Getting this far satisfying to Summitt
By wire services
Published April 1, 2005
KNOXVILLE, Tenn. - The ceiling at Thompson-Boling Arena would be crowded if the Tennessee Vols hung a banner for all their Final Four trips.
There already are six national title banners squeezed up there, and coach Pat Summitt would like to make room for another.
But as she prepares for her 16th Final Four, Summitt still believes that just making the national semifinal is a great accomplishment, no matter whether the Vols win or lose.
"I'm proud of the teams that have been there and played in championship games and just got us to the Final Four. That's no easy task," she said Thursday. "I think sometimes when you're in the role we're in, people think if you don't win a championship you've somehow failed. That's not true."
The Vols face Michigan State in the national semifinals Sunday. LSU and Baylor meet in the other game.
Tennessee won it all in 1998 but has come up empty-handed in four trips to the Final Four since, losing to Connecticut in the title or semifinal game each time.
"There's no shame to playing in a national championship game and losing to a team that has really been dominant for the last three years like a Connecticut," Summitt said. "I think you have to accept it for what it is and then try to keep getting back there. Because if you get back there enough times, hopefully you put yourself in a position to win."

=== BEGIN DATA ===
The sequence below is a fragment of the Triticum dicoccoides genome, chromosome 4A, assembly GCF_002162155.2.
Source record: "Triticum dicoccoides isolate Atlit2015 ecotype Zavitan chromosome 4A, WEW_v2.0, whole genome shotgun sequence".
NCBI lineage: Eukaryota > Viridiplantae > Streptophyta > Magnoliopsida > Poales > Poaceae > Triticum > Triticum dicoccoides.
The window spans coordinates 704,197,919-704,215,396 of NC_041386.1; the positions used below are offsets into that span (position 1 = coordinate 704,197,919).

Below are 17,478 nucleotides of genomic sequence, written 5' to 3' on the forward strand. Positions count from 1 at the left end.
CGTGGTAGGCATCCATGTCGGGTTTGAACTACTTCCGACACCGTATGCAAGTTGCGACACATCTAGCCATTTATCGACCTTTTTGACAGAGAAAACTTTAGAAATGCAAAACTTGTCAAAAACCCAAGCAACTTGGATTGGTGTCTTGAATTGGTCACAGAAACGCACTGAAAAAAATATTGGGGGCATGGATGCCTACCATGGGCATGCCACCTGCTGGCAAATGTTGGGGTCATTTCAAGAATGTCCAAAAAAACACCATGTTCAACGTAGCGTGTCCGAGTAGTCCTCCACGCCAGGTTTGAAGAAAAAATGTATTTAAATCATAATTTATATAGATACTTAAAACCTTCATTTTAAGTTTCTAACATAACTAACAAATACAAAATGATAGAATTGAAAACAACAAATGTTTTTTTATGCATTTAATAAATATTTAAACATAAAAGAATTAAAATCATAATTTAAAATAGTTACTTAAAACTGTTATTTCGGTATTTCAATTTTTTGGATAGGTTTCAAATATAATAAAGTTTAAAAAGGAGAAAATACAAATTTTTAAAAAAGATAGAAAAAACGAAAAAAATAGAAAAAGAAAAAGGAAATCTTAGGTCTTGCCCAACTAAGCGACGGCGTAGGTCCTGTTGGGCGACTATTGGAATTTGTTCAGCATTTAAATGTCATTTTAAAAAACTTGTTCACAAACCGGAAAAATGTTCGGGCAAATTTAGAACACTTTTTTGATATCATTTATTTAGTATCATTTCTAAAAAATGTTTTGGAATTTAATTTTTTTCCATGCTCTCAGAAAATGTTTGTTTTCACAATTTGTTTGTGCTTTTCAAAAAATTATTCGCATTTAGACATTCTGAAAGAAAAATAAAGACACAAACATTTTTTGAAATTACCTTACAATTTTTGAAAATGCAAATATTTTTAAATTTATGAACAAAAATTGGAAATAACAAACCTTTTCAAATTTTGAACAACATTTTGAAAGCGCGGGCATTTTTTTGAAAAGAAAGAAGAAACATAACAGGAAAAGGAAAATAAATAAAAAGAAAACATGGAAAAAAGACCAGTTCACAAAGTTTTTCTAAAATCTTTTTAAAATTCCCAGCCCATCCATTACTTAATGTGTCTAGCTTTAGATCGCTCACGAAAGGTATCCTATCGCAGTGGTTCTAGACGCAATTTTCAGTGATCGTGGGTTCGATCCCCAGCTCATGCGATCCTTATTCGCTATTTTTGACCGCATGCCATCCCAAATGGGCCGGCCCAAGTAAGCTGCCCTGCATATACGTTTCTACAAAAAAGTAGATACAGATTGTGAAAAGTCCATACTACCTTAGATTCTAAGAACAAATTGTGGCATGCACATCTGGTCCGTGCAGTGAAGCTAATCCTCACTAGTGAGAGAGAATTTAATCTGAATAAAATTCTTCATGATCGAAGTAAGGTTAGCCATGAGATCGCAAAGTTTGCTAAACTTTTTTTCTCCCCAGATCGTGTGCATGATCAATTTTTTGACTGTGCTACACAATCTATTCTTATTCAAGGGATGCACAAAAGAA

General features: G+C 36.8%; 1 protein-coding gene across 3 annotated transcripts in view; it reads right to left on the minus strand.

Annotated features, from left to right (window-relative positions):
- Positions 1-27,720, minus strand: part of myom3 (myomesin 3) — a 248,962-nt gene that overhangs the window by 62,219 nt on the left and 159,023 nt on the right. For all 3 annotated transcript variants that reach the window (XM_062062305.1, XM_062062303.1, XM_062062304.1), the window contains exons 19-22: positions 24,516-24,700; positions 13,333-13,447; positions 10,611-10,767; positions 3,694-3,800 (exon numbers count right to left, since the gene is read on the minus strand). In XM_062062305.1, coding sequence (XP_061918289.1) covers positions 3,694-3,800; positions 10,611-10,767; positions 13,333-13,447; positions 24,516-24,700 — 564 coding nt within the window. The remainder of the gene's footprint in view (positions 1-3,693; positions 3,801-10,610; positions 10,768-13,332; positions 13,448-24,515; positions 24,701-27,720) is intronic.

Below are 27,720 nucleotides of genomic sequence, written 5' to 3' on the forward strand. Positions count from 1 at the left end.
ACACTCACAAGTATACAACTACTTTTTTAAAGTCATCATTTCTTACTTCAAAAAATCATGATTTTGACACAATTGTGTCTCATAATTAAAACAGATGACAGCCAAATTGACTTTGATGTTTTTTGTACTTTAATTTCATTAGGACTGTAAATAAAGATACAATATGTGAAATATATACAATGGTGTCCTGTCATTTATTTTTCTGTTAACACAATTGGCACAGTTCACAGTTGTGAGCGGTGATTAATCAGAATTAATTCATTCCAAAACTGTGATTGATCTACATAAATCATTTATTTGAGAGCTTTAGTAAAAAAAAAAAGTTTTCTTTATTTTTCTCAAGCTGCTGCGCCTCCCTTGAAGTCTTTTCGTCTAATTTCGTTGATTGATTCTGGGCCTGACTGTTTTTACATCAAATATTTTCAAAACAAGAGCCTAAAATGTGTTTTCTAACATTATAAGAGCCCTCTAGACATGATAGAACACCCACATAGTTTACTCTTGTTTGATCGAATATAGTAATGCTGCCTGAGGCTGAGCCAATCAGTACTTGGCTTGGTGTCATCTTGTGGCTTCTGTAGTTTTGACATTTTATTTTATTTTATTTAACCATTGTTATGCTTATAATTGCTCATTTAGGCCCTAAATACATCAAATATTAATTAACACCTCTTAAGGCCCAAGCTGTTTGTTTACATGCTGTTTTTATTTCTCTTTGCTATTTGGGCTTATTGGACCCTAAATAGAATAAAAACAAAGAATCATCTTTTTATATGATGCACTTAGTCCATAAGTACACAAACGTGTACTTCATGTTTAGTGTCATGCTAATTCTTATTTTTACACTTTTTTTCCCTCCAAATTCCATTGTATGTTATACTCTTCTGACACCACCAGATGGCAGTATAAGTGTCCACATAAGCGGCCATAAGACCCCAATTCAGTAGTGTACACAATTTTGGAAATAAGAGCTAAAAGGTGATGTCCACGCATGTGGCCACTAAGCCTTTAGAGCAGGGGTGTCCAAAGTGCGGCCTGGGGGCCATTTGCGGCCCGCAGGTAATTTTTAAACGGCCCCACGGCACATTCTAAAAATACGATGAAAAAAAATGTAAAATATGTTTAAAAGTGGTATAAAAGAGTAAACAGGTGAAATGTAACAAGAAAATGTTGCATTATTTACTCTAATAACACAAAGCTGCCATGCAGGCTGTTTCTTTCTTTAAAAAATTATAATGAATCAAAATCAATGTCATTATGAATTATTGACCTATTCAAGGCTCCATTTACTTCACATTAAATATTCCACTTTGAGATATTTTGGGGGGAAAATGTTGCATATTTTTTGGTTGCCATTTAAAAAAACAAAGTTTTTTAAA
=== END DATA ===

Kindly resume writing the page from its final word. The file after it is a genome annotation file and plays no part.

EYES WIDE OPEN: For Kristin Haynie, Michigan State's All-Big Ten point guard, merely staying awake is a victory.
As an 11-year-old, Haynie's polyp-filled large intestine was removed, affecting her ability to absorb water, vitamins and minerals. She contracted mononucleosis at Michigan State and felt perpetually exhausted.
"Here was this beautiful athlete, always sleeping, napping, tired," coach Joanne P. McCallie said.
A team psychologist recommended Haynie consume 4,000 calories per day to preserve her stamina, Haynie said. She now eats four meals a day, snacking on energy bars and drinks, and she plays with a vitality that provided a triple double (13 points, 10 rebounds, 10 assists) in the region semifinals against Vanderbilt and 20 points, seven assists and seven rebounds in the final against Stanford.
"She had to figure out her issues, how to handle her body," McCallie said. "Now she's dangerous."